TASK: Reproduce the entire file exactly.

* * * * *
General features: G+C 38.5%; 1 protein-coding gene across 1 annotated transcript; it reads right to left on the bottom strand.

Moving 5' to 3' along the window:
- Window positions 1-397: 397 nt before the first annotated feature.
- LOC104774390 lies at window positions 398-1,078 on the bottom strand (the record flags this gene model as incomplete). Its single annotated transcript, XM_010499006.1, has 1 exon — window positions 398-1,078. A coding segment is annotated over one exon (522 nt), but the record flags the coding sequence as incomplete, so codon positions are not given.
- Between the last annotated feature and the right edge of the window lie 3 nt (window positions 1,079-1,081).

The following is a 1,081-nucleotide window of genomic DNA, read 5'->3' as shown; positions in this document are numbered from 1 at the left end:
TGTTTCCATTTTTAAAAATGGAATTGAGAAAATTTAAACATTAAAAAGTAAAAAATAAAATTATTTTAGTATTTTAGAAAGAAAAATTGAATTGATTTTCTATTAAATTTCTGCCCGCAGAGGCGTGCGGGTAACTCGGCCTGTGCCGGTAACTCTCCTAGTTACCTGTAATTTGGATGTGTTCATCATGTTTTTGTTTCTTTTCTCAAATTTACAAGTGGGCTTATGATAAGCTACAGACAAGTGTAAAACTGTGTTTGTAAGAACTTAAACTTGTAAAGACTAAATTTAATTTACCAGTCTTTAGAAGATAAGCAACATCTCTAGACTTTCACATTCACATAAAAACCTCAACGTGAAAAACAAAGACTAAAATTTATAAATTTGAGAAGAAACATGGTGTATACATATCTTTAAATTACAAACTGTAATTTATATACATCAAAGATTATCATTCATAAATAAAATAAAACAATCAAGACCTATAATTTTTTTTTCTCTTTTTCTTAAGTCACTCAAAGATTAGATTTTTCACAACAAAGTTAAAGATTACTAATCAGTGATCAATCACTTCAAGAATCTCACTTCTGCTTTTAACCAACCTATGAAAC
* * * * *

General features: G+C 38.5%; 1 protein-coding gene across 1 annotated transcript; it reads right to left on the bottom strand.

Moving 5' to 3' along the window:
- Window positions 1-397: 397 nt before the first annotated feature.
- LOC104774390 lies at window positions 398-1,078 on the bottom strand (the record flags this gene model as incomplete). Its single annotated transcript, XM_010499006.1, has 1 exon — window positions 398-1,078. A coding segment is annotated over one exon (522 nt), but the record flags the coding sequence as incomplete, so codon positions are not given.
- Between the last annotated feature and the right edge of the window lie 3 nt (window positions 1,079-1,081).

The following is a 1,081-nucleotide window of genomic DNA, read 5'->3' as shown; positions in this document are numbered from 1 at the left end:
TGTTTCCATTTTTAAAAATGGAATTGAGAAAATTTAAACATTAAAAAGTAAAAAATAAAATTATTTTAGTATTTTAGAAAGAAAAATTGAATTGATTTTCTATTAAATTTCTGCCCGCAGAGGCGTGCGGGTAACTCGGCCTGTGCCGGTAACTCTCCTAGTTACCTGTAATTTGGATGTGTTCATCATGTTTTTGTTTCTTTTCTCAAATTTACAAGTGGGCTTATGATAAGCTACAGACAAGTGTAAAACTGTGTTTGTAAGAACTTAAACTTGTAAAGACTAAATTTAATTTACCAGTCTTTAGAAGATAAGCAACATCTCTAGACTTTCACATTCACATAAAAACCTCAACGTGAAAAACAAAGACTAAAATTTATAAATTTGAGAAGAAACATGGTGTATACATATCTTTAAATTACAAACTGTAATTTATATACATCAAAGATTATCATTCATAAATAAAATAAAACAATCAAGACCTATAATTTTTTTTTCTCTTTTTCTTAAGTCACTCAAAGATTAGATTTTTCACAACAAAGTTAAAGATTACTAATCAGTGATCAATCACTTCAAGAATCTCACTTCTGCTTTTAACCAACCTATGAAAC